One last time:
She was the maid-of-honor, I
She stopped to ask me
How I’d been since graduation, she
Was now engaged, the wedding in a year.
But I’d been sick, and she
Could tell, much thinner, covered up in clothes,
As summer wedding: no real time for layers.
“You don’t look well,” she said.
“I haven’t been.”
“Can I ask what’s wrong?”
“If they knew, then I would, too.”
Out on the deck, beside the bay,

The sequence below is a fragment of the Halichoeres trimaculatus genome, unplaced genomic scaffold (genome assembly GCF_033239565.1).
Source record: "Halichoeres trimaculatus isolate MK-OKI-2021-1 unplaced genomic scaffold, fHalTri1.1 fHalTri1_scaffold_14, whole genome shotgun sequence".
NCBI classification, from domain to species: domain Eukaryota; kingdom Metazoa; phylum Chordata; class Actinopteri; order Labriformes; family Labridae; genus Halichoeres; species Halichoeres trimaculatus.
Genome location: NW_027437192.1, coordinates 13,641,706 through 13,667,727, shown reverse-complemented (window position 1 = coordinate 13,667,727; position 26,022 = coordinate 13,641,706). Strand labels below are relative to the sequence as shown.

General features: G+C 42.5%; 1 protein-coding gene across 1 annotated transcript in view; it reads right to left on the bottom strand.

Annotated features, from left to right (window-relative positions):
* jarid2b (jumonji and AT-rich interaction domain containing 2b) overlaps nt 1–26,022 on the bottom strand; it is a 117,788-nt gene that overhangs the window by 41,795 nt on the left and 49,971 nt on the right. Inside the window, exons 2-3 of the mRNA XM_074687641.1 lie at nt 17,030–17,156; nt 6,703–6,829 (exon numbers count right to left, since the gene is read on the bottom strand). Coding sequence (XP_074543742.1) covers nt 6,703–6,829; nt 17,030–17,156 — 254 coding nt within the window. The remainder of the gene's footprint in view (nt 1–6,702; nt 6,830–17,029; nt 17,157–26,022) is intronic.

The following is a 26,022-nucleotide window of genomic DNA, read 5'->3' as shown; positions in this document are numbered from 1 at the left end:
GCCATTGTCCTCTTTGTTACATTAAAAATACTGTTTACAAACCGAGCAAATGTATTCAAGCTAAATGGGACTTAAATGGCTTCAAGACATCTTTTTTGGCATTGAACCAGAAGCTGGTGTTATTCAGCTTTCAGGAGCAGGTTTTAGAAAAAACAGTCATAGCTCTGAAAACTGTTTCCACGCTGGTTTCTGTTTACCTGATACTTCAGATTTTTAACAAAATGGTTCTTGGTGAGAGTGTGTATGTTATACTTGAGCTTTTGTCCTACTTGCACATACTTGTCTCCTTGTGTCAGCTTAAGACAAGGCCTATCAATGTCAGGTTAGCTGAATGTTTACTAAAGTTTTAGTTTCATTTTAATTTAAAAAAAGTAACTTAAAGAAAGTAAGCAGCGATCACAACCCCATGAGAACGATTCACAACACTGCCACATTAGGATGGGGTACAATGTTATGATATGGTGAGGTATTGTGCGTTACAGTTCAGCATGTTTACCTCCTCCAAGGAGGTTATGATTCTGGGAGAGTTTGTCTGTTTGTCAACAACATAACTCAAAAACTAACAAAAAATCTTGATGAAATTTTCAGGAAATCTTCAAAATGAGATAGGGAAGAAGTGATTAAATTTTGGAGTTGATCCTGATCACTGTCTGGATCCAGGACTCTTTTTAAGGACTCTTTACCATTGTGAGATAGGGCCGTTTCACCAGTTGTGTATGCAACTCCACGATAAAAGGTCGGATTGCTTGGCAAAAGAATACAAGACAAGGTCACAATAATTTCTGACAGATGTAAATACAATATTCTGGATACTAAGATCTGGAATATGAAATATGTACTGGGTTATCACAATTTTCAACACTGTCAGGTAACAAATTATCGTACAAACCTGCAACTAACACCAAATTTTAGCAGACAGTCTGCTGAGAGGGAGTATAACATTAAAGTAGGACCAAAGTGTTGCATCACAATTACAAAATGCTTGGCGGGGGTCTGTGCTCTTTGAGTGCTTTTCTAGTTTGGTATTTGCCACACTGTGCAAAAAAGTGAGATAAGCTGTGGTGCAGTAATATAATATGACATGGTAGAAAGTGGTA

Just minutes from the fishing bridge,
But I recall like yesterday
Her, wearing that red hat.
I got an invitation later, but
Poor health prevented me
From going to her wedding, or
To work, or anywhere at all.
There is no moral to this story:
She moved on, and so did I,
And slowly age will cover up
These times we shared,
For all they were